Volkswagen plans to develop 25 new battery-powered electric vehicles by the end of the decade. It also intends to increase production at its Chattanooga, Tenn., plant and upgrade its facilities in Puebla and Silao, Mexico, to produce electric vehicles and components at those sites.
“Today’s announcement by Volkswagen is a true testament to our highly skilled workforce and Canada’s strong and growing battery ecosystem,” Francois Phillippe Champagne, Canada’s minister of innovation, said in a statement.
A new multi-unit residential development in East Vancouver is getting 110 Level 2 electric vehicle charging stations after would-be buyers responded overwhelmingly to the choice of the optional upgrade.
The City of Vancouver’s building code, amended in 2018, requires new multi-family residential buildings must be 100 per cent EV-ready. All parking spaces for residents must have an energized outlet capable of providing Level 2 charging or higher.
I’ve owned Nissan LEAFs with ranges of 81 miles, 115 miles, and 150 miles. My first Nissan LEAF had a 24 kWh battery. I now own a Tesla Model 3 Long Range with an EPA range rating of 310 miles and a 75 kWh battery. The longest cross-country trip I dared to make with my 2nd and 3rd Nissan LEAFs was 265 miles. Now I routinely make 1500 mile trips with my Model 3 driving 500 miles/day just like I did with my gasmobile.
The average mileage driven by US car owners is about 40 miles a day, so some experts think an EV range of 200 miles should be adequate for most drivers. I recently met a man who takes this philosophy to the limit. He purchased a cheap, used, 81-mile-rated LEAF with a degraded battery that now has a range of only 40 miles. His commute to work is 10 miles and he was able to get his employer to put in a charger, so the car works fine for his commute. He has another car that he uses if he wants to make longer trips.
EVs use their energy efficiently (Source » Toronto Star)
Social media is riddled with myths put out by electric vehicles skeptics. One of the biggest is the idea that EVs produce more emissions than gas-burning cars if they’re charged on a carbon-heavy electrical grid.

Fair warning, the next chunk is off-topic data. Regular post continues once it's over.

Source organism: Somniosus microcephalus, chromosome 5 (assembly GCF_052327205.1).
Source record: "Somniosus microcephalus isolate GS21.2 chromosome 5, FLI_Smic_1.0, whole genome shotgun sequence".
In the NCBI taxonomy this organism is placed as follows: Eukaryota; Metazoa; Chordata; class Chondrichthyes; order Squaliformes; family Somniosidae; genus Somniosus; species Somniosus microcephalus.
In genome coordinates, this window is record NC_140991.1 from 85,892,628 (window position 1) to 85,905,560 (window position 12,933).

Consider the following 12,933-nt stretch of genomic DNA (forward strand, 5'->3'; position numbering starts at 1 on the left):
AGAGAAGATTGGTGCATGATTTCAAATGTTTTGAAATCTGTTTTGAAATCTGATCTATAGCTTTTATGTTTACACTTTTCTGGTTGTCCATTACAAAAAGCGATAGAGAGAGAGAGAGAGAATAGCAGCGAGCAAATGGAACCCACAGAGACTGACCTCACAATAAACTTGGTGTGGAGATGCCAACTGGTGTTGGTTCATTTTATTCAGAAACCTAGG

The Star spoke to academics, researchers, and other experts to put three of these falsehoods to rest.
Myth #1: EVs are worse for the climate than ICE cars if they’re charged with dirty electricity.
Planned to be sold alongside the existing Mach-E both in the UK and on the continent, which features a nickel-cobalt-manganese (NCM) battery set-up, the models equipped with an LFP battery will last longer, benefit from lower costs and charge faster, Ford says.
The battery-powered version of GM’s Equinox crossover, for example, will start around $30,000 when it arrives this fall, the carmaker has said. That is $3,400 more than the least expensive gasoline-fueled Equinox. But factoring in government incentives, the electric Equinox should be cheaper. Like all electric vehicles, the car will need less maintenance, and the electricity to power it will cost less than the gasoline used by its combustion engine equivalent.
The article also makes the point that the EV will require less maintenance, and “the electricity to power it will cost less than the gasoline used by its combustion engine equivalent.”
EVTrend.ca is here to inspire people to live, play, and move forward while being mindful of the impact of their actions.
To demonstrate that electric vehicles are better.
To dispel myths that persist and accelerate the adoption of electric vehicles.
ICE is on the way out; EVs are on trend.
It Must Be Stated, Sorry.
EV Trend is not responsible for content of external Internet sites and no endorsement is implied.
The information on this website is provided on “as is” and without warranty of any kind. EV Trend is not responsible for any omissions, inaccuracies, or other errors in the information. Reproduction of any part of this website in its entirety or partially or in any form or medium without prior written permission is prohibited. The trademarks, marques and logos of the manufacturers of devices, software, hardware, etc. are the property of their respective owners.